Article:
Tabletop Lessons: Transparent Encounter Mechanics

Posted: March 21, 2008 by Kendricke in Everquest 2, General Game Concepts

I’m a product of tabletop gaming.  For years, I’d spend a few nights each month huddled behind a gamemaster’s screen, poring over charts and dice rolls, determining whether or not one of the player characters made the jump or fell to the street below; whether a player character’s ‘mech managed to get a long range lock; whether the system ICE was alerted to the decker’s hacking attempt.

Though I certainly spend a great deal more time in MMO’s these days than I do around the kitchen table, it doesn’t mean I think one medium is far and away better than the other.

One way tabletop gaming had it right was in transparent mechanics.

If you sat down at a table with me to play one of the dozen or so Mechwarrior campaigns I’ve run over the years, you’d know the same rules I did.  House rules were generally acknowledged and agreed upon by the entire group, so that everyone with a character sheet in front of them knew what to expect from the actual mechanics.  They knew the amount of damage a Sternschnacht heavy pistol could potentially produce and they understood which skill was required to use the sidearm in the first place.  They understood what number would be required to hit their target, and we all knew what I could have the target do in turn to increase the odds in its favor.

There were no random crazy ridiculous events that made little to no sense.  I didn’t god mode out the NPC’s.  Player characters died from time to time, and that mattered, but at least they understood the mechanics which lead to their untimely demises.

This is generally not the case in MMO’s.  Most average players of most MMO’s have little to no idea what numbers are being rolled to show that their sword hit the monster, or what numbers the monster then rolled to try to avoid, block, reflect, avoid again, or eventually mitigate the actual damage from your sword in the first place.  Most players have no idea why a sword which is listed to perform 8-12 damage just hit that monster for 234 damage.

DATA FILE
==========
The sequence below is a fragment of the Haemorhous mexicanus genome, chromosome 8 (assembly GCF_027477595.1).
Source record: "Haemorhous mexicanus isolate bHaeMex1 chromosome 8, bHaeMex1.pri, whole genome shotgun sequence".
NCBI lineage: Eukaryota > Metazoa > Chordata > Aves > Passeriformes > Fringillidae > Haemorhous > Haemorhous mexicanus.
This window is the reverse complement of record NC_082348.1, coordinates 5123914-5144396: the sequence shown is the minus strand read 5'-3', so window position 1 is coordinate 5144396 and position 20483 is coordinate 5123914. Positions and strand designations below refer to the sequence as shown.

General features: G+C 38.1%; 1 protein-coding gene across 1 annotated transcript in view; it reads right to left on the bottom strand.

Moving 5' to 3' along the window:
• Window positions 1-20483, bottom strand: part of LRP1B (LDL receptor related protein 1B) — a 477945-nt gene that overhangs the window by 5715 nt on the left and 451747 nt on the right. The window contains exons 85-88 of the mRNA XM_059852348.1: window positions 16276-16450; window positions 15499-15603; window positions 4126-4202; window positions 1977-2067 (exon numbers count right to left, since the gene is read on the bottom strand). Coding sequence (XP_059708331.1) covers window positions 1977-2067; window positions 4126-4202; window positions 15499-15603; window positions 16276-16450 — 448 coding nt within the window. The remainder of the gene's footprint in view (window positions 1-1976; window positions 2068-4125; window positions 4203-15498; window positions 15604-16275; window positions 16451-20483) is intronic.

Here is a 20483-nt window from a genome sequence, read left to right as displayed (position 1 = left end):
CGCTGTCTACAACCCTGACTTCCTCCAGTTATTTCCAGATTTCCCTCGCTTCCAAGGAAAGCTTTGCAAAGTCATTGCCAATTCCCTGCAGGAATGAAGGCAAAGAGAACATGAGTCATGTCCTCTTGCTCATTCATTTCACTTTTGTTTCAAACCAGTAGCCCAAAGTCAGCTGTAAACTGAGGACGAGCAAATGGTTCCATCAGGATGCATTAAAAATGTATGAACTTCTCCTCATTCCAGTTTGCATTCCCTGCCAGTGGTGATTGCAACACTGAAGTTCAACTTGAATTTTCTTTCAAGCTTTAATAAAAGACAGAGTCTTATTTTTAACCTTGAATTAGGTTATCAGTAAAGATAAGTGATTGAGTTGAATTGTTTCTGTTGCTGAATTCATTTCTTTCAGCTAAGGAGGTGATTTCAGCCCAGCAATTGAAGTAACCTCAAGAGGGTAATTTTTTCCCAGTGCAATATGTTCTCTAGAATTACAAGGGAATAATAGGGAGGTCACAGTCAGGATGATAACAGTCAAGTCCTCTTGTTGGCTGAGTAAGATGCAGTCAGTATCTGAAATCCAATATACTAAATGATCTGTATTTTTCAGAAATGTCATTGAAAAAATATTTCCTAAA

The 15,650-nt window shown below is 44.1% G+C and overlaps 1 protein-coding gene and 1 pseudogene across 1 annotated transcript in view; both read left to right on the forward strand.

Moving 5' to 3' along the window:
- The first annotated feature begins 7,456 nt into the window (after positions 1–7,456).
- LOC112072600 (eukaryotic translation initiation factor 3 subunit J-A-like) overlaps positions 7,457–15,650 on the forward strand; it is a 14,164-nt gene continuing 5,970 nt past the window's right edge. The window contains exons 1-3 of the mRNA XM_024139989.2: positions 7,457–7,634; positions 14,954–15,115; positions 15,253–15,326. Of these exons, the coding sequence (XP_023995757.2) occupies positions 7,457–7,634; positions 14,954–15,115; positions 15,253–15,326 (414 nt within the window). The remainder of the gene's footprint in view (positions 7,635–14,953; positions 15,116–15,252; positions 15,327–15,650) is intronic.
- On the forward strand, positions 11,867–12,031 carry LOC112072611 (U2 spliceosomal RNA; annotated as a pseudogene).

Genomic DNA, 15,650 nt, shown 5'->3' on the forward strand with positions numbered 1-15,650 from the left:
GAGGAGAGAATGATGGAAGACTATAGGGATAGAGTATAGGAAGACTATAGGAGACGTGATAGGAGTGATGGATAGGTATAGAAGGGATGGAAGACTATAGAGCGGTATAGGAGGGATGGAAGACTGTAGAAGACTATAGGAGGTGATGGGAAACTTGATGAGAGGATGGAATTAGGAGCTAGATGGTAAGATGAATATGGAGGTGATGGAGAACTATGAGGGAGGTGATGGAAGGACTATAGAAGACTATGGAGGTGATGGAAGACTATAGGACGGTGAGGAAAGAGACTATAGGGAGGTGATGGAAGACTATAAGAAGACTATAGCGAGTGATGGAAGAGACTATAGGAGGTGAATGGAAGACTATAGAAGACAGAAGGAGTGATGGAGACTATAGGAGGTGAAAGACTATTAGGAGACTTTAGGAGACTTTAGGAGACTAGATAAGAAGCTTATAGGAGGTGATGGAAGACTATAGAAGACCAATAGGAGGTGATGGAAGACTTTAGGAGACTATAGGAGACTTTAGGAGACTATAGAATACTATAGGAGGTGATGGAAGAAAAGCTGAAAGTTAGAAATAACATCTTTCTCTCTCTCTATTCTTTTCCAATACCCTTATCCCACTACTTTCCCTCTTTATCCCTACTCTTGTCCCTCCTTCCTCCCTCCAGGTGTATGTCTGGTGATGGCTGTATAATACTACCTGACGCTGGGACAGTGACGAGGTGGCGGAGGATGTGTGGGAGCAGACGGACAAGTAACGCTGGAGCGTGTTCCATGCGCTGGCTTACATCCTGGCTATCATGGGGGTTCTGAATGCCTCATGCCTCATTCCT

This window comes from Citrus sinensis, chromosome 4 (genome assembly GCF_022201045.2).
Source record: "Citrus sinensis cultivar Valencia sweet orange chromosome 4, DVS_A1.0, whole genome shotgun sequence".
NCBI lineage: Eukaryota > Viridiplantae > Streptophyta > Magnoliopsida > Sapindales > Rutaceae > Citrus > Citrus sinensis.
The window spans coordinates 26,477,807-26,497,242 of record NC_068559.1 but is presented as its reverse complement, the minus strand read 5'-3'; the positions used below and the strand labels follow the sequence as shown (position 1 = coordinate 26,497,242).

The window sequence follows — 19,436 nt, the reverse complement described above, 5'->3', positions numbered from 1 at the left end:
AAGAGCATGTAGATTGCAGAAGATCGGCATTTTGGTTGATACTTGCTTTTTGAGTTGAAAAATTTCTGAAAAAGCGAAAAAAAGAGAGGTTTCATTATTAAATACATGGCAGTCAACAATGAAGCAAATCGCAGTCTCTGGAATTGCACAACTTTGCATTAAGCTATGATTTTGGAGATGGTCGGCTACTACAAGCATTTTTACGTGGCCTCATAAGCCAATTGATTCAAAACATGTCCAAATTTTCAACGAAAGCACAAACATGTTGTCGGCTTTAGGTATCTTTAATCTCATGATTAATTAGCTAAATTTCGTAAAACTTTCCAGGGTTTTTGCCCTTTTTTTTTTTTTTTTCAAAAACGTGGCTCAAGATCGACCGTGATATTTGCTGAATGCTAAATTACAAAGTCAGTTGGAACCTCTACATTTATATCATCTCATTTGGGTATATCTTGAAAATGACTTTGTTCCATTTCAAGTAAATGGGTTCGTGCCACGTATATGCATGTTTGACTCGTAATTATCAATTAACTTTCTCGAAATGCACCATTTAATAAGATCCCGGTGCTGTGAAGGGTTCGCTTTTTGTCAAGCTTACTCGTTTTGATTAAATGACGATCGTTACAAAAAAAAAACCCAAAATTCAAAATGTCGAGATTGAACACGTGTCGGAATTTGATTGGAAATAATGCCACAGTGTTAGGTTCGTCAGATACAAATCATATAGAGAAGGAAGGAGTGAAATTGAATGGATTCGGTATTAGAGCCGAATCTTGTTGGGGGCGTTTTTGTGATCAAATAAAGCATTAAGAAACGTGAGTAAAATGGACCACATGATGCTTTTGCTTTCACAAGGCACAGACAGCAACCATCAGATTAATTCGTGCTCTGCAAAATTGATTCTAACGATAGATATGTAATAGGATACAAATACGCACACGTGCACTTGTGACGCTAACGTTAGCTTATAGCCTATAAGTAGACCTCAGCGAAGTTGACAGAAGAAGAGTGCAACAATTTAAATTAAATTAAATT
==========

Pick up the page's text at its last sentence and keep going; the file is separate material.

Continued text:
Most players will never know these things.  To be fair, most players don’t need to.

It’s part of the point of modern MMO’s that players not be bogged down in the mechanics, so they can concentrate on the gameplay and storylines.  It’s not about rolling dice these days, so much as it is about making decisions.

…or is it?

Many players in MMO’s often complain about an inability to perform X with class Y.  Sometimes, a more senior player of class Y will step in to offer up advice, which generally relates to the game mechanics.  Maybe you have outdated gear.  Maybe you chose achievements/talents/skills that aren’t ideal.  Maybe you’re not using your abilities in the best order.

How did this senior player learn these things?  Perhaps from other senior players, but at some point, some player had to dig into the meat of the game – someone had to start figuring out the mechanics.  Generally speaking, chances are fairly good that this was done without the direct aid of the developers or in-game documentation.

Now, I’ll admit that I love to dig into the numbers behind a system, but as a general rule, I don’t think this should require 3rd party tools that the average player may not even realize exist.  I think the difficulty should be inherent in the encounter and not in the mystery of the mechanics, treated as some sort of hidden message privy only to a hallowed few elite players who put in the time and effort to actually time attacks and who utilize applications such as ACT (Advanced Combat Tracker) to announce warnings in advance.

Does it take skill to learn how to take advantage of ACT in Everquest II?  Sure it does.  However, why is it that so many top guilds rely upon such applications just to complete encounters?  Are we playing against the monsters in these games, or simply following a script which is read to us in digitally rendered text-to-speech by player built applications?  Is the difficulty in the encounter itself, or in learning how to use the application to handle the encounter?

I’ve touched on this in the past when I admitted that I’m an avid parser.  I actually love ACT, and gladly sing the praises of the player who created the application in the first place (thank you, Aditu!).  That doesn’t mean I think that such an application should have been needed in the first place.

Perhaps it’s that heavy pen-and-paper gaming background I mentioned that’s showing through here, but in my ideal MMO, I see the encounters actually telegraphing upcoming events to all the players of a specific encounter.  Give the players a chance to react to the event within the mechanics of the encounter itself – rather than having some players relying heavily upon tools like ACT to inform them of such events in the first place.